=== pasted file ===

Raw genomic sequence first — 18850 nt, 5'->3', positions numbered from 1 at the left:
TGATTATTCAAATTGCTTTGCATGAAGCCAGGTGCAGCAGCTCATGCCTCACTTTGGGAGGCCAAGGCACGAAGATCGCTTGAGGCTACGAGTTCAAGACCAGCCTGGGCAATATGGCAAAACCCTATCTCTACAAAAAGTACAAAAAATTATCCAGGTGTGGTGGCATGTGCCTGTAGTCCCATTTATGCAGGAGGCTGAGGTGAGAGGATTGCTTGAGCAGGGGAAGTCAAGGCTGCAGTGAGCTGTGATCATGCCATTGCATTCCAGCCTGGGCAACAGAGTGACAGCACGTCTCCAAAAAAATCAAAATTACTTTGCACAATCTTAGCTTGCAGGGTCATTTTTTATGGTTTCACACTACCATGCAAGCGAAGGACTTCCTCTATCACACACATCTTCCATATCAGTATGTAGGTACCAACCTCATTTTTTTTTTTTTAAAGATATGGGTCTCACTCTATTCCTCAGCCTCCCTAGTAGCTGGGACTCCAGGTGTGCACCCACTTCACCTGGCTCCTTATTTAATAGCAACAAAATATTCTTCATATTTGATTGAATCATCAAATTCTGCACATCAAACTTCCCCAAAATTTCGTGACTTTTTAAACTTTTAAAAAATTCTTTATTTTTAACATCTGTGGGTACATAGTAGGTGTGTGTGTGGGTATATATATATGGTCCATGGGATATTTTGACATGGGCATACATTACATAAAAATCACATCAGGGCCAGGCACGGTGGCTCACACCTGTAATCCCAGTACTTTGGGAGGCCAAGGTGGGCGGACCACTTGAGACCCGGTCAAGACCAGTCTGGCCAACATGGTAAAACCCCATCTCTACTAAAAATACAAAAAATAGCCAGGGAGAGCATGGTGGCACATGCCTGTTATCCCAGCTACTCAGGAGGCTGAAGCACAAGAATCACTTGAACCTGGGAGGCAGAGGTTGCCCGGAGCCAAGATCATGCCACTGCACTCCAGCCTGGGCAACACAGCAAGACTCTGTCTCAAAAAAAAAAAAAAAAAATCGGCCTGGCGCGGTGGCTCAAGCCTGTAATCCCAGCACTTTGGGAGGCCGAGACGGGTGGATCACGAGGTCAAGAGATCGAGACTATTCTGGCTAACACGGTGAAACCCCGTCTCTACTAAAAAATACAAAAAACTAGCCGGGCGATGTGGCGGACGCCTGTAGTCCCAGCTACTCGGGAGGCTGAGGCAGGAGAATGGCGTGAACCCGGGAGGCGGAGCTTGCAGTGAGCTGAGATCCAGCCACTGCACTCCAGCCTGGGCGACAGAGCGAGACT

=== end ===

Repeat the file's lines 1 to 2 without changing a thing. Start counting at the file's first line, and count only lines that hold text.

Raw genomic sequence first — 18850 nt, 5'->3', positions numbered from 1 at the left:
TGATTATTCAAATTGCTTTGCATGAAGCCAGGTGCAGCAGCTCATGCCTCACTTTGGGAGGCCAAGGCACGAAGATCGCTTGAGGCTACGAGTTCAAGACCAGCCTGGGCAATATGGCAAAACCCTATCTCTACAAAAAGTACAAAAAATTATCCAGGTGTGGTGGCATGTGCCTGTAGTCCCATTTATGCAGGAGGCTGAGGTGAGAGGATTGCTTGAGCAGGGGAAGTCAAGGCTGCAGTGAGCTGTGATCATGCCATTGCATTCCAGCCTGGGCAACAGAGTGACAGCACGTCTCCAAAAAAATCAAAATTACTTTGCACAATCTTAGCTTGCAGGGTCATTTTTTATGGTTTCACACTACCATGCAAGCGAAGGACTTCCTCTATCACACACATCTTCCATATCAGTATGTAGGTACCAACCTCATTTTTTTTTTTTTAAAGATATGGGTCTCACTCTATTCCTCAGCCTCCCTAGTAGCTGGGACTCCAGGTGTGCACCCACTTCACCTGGCTCCTTATTTAATAGCAACAAAATATTCTTCATATTTGATTGAATCATCAAATTCTGCACATCAAACTTCCCCAAAATTTCGTGACTTTTTAAACTTTTAAAAAATTCTTTATTTTTAACATCTGTGGGTACATAGTAGGTGTGTGTGTGGGTATATATATATGGTCCATGGGATATTTTGACATGGGCATACATTACATAAAAATCACATCAGGGCCAGGCACGGTGGCTCACACCTGTAATCCCAGTACTTTGGGAGGCCAAGGTGGGCGGACCACTTGAGACCCGGTCAAGACCAGTCTGGCCAACATGGTAAAACCCCATCTCTACTAAAAATACAAAAAATAGCCAGGGAGAGCATGGTGGCACATGCCTGTTATCCCAGCTACTCAGGAGGCTGAAGCACAAGAATCACTTGAACCTGGGAGGCAGAGGTTGCCCGGAGCCAAGATCATGCCACTGCACTCCAGCCTGGGCAACACAGCAAGACTCTGTCTCAAAAAAAAAAAAAAAAAATCGGCCTGGCGCGGTGGCTCAAGCCTGTAATCCCAGCACTTTGGGAGGCCGAGACGGGTGGATCACGAGGTCAAGAGATCGAGACTATTCTGGCTAACACGGTGAAACCCCGTCTCTACTAAAAAATACAAAAAACTAGCCGGGCGATGTGGCGGACGCCTGTAGTCCCAGCTACTCGGGAGGCTGAGGCAGGAGAATGGCGTGAACCCGGGAGGCGGAGCTTGCAGTGAGCTGAGATCCAGCCACTGCACTCCAGCCTGGGCGACAGAGCGAGACT